Massachusetts should reduce, cap, or eliminate its highly uncompetitive capital stock tax, and repeal its self-defeating corporate throwback rule. Massachusetts’ capital stock tax is $2.60 per $1,000 of a corporation’s assets within the commonwealth, with differences in how valuation occurs based on whether the company is a tangible or intangible property corporation.
The majority of states forgo the outdated capital stock tax altogether, with several states having repealed theirs in recent years, and with repeal scheduled or underway in New York, Connecticut, Illinois and Mississippi. Capital stock taxes are especially pernicious for small businesses and for companies that have lots of assets but low or no profits. The tax incentivizes profit-stripping and disincentivizes re-investment in the Commonwealth. Of all the states that are not in the process of repealing their capital stock tax, Massachusetts has the third-highest rate (0.26 percent), behind Arkansas and Louisiana (0.3 percent each).
(a) Taxpayer pays the greater of corporate income tax or capital stock tax liability.
(b) The tax will be phased out from 2021 to 2026.
(c) Based on a fixed dollar payment schedule. Effective tax rates decrease as taxable capital increases.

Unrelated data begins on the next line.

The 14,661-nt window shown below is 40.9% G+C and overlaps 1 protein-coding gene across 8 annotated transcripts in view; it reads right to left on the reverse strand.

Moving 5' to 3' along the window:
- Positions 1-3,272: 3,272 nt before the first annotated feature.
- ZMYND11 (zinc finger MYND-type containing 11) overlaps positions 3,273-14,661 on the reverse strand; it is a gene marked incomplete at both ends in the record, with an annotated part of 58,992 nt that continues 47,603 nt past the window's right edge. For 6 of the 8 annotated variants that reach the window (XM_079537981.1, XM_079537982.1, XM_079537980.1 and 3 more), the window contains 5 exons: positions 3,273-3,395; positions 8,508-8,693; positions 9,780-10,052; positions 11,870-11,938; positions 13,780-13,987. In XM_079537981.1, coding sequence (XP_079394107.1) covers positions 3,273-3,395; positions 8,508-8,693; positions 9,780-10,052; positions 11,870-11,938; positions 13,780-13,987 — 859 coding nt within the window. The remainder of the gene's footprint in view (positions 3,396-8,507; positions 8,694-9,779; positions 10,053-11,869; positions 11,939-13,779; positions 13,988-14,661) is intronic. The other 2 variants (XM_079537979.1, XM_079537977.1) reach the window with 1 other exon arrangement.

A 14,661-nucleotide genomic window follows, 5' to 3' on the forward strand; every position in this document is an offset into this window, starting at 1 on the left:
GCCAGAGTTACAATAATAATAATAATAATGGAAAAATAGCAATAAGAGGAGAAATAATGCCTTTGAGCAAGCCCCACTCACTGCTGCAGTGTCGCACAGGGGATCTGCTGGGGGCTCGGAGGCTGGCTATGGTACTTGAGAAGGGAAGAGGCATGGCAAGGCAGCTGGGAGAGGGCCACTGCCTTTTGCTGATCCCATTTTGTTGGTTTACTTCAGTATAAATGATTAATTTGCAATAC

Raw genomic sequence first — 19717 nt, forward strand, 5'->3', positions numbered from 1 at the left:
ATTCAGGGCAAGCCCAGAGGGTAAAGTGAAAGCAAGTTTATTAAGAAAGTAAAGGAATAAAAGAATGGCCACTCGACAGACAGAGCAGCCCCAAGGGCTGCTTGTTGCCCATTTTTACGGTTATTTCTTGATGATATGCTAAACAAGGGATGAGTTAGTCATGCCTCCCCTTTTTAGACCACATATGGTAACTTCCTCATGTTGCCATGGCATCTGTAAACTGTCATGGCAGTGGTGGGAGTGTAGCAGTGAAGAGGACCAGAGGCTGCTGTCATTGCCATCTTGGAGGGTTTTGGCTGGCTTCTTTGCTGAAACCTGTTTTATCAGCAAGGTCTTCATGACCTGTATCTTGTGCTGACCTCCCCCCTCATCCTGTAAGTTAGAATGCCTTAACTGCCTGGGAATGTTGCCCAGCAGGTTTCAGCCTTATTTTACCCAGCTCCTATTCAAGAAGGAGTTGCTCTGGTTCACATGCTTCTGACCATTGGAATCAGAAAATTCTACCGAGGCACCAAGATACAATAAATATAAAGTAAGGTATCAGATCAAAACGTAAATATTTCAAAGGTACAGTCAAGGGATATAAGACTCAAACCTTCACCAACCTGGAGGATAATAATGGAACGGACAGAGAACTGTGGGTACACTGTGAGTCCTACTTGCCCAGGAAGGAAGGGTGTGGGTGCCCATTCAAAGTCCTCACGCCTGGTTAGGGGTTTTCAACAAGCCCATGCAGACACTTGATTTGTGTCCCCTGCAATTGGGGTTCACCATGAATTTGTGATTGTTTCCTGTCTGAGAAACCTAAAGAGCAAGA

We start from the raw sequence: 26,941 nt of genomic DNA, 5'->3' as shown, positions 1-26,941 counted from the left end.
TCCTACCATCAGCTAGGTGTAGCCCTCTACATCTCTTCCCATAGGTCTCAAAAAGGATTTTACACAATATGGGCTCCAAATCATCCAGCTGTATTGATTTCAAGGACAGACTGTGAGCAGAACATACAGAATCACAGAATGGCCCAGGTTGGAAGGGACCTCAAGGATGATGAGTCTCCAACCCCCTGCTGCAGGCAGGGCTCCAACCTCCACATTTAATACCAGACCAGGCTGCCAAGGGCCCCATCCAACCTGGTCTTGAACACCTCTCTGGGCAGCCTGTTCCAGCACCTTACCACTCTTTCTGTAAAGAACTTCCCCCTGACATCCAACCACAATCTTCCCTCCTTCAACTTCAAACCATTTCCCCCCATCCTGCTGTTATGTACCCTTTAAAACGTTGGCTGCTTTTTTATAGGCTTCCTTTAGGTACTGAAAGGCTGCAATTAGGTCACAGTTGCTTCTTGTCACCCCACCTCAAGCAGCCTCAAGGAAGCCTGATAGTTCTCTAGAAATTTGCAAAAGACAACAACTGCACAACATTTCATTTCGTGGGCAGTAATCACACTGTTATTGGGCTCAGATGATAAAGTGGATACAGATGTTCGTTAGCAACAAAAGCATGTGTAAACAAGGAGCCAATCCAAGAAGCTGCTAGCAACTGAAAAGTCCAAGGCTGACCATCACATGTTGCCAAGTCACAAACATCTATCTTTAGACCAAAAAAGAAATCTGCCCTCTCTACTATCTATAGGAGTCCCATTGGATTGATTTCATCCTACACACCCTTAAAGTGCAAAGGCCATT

(d) The tax will be phased out from 2020 to 2024.
(e) The rate is 0.15% for the first $300,000 of taxable capital.
(f) Tax will be fully phased out before 2028.
(g) Tax is being phased out; liability limited to liability in tax year ending Dec. 31, 2010.
Note: Capital stock taxes are levied on net assets of a company or its market capitalization.
Sources: State statutes; Bloomberg Tax.
|State||Tax Rate||Max Payment|
|Connecticut (a, b)||0.34%||$1,000,000|
|New York (a,g)||0.05%||$5,000,000|
Finally, Massachusetts’ limited throwback rule is counterproductive and worth taking off the books. Throwback rules seek to take what is called “nowhere income,” which is income generated in a state without jurisdiction to tax it, and bring that income back into a home state’s corporate tax base. However, research shows that these rules generate no long-term revenue for a state because of how they incentivize economic distortions and avoidance via supply chain restructuring. The “Massachusetts rule” for throwback is already limited compared to other states, and the Commonwealth would do well to eliminate throwback altogether.
Eliminating the capital stock tax and repealing the throwback rule will streamline Massachusetts’ corporate tax code, make it more neutral, and incentivize investment and economic growth.
Stay informed on the tax policies impacting you.
Subscribe to get insights from our trusted experts delivered straight to your inbox.Subscribe